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Vital habitat management works udder-way across the Sefton Coast this winter

Belted Galloway cow on the Ainsdale dunes
Belted Galloway cow on the Ainsdale dunes. Photo taken by Green Sefton Engagement Officer John Dempsey.

Sefton Council is carrying out its annual schedule of habitat management works at key sites along the coast.

Each winter, the Council’s Green Sefton service brings grazing animals onto the Local Nature Reserves to help control vegetation growth. This, in turn, encourages diverse plant species to grow and dune specialists such as Natterjack Toads, Sand Lizards and Northern Tiger Beetles to thrive.

This year, Herdwick sheep from Cumbria alongside Belted Galloway cattle from neighbouring Lancashire have been moved on to the reserve at Ainsdale.  The animals will graze the reserves until early spring 2022.

Sign reminding beach visitors of need to keep dogs on leads.
Sign reminding beach visitors of need to keep dogs on leads, to close gates and to be mindful of the cattle and sheep during the grazing period.

Green Sefton is urging everyone to act responsibly if they visit the reserve to catch a glimpse of the special winter visitors. Dog walkers are reminded that pets should be kept on a lead and under close control within fenced grazing areas, following the Countryside Code, which can be found at

Herdwick sheep on Ainsdale Local Nature Reserve
Herdwick sheep on Ainsdale Local Nature Reserve.

Gordon White, Countryside Officer for Green Sefton, said:

“These grazing animals are an essential tool in the management of Sefton’s scientifically important sand dunes. Not only do they help us to improve the condition of the sand dune habitats, but they really help to optimise the potential of Sefton’s important natural assets.

“We urge all dog walkers to keep their pets on a lead, under close control and away from the sheep and cows they may see in the fenced grazing areas this winter – just as you would on any site or farmers field where livestock are kept.

“While they are docile animals and used to seeing people, they could be a little nervous in their new seasonal Sefton home.”

Cllr Ian Moncur, Sefton Council’s Cabinet Member for Health and Wellbeing, said:

“Conservation grazing is a fantastic, cost-effective and natural way to protect our dune systems and it is great to see the animals making a return to our reserve again this winter.”

Green Sefton officers managing a controlled burn of scrub
Green Sefton officers managing a controlled burn of scrub.

Other habitat management works taking place along the coast this winter include the tightly controlled burning of invasive, non-native species. This method is used due to the terrain of the area and to ensure that damaging biomass is removed to allow for improvements to the ecology of the dune systems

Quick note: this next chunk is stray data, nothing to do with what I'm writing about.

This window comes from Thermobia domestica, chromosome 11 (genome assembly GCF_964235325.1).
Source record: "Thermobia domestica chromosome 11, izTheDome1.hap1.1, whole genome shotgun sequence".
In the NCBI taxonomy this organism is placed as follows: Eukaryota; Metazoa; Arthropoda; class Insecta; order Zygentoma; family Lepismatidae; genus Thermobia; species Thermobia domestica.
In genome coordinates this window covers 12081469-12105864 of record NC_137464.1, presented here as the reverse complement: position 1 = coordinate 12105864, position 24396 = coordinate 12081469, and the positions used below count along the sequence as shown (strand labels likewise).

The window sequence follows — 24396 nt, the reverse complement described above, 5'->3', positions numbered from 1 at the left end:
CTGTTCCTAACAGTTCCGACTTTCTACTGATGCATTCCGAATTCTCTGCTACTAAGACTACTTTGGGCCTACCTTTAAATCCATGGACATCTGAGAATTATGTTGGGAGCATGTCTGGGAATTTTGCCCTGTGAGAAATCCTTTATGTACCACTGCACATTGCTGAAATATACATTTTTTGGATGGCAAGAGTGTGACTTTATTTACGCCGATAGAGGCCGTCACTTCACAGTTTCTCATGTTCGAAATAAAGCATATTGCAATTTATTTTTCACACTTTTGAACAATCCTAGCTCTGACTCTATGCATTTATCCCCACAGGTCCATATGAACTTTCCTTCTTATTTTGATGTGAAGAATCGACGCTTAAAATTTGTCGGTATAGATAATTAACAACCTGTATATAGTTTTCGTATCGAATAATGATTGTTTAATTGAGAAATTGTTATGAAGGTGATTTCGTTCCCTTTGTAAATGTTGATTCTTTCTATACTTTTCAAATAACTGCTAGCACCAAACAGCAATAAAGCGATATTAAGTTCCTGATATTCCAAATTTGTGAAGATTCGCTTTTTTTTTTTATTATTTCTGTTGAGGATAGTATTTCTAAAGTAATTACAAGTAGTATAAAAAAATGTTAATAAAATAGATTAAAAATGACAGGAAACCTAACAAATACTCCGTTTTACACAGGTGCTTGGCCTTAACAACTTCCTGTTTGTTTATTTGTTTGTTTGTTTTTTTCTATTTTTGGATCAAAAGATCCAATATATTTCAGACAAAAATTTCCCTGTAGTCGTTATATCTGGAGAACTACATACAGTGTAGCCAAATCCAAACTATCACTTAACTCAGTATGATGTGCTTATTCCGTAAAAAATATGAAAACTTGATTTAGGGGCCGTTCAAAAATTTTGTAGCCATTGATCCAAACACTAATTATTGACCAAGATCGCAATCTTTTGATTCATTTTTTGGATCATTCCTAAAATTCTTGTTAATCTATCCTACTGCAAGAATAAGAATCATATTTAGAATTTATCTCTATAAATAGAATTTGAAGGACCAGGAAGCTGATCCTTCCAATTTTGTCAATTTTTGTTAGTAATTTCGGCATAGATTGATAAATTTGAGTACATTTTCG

Areas of scrub are cut down throughout the winter by Green Sefton rangers, with the help of volunteer groups. The stumps are then removed or burned in a controlled environment, only when weather conditions permit.

The Dynamic Dunescapes programme also continues to tackle areas of invasive non-native species at the Sefton coast, such as Japanese Rose, Japanese Knotweed and Sea Buckthorn. Different methods are used to remove these species to expose more sand and ultimately improve the dune slack habitats. More information about this partnership can be found online at

Cllr Moncur added:

“Sefton’s coastline is one of Britain’s most important areas for nature conservation and has the highest level of protection under UK law as a Site of Special Scientific Interest for its flora and fauna.

“On-going initiatives like this really help to enhance these important coastal ecological systems and also ensures that we are playing our part in mitigating the impact of climate change on our coast.”

Volunteer undertaking scrub removal
Volunteer undertaking scrub removal.

Gordon White added:

“We all have an obligation to protect these very special features and balancing their needs with those of our visitors can be a tricky task. Part of our role at Green Sefton is to help our communities to learn and understand how fortunate we all are to have such incredible and fantastic species right on our doorstep. Working with our communities, as well as with partner organisations on specific environmental projects, we can achieve great improvements to the condition of our wonderful sand dune habitats.

“Ultimately this will enable us to be confident that we have contributed to passing them on to the next generation in a strong condition, to continue to survive, while providing them with fascinating wildlife spectacles.”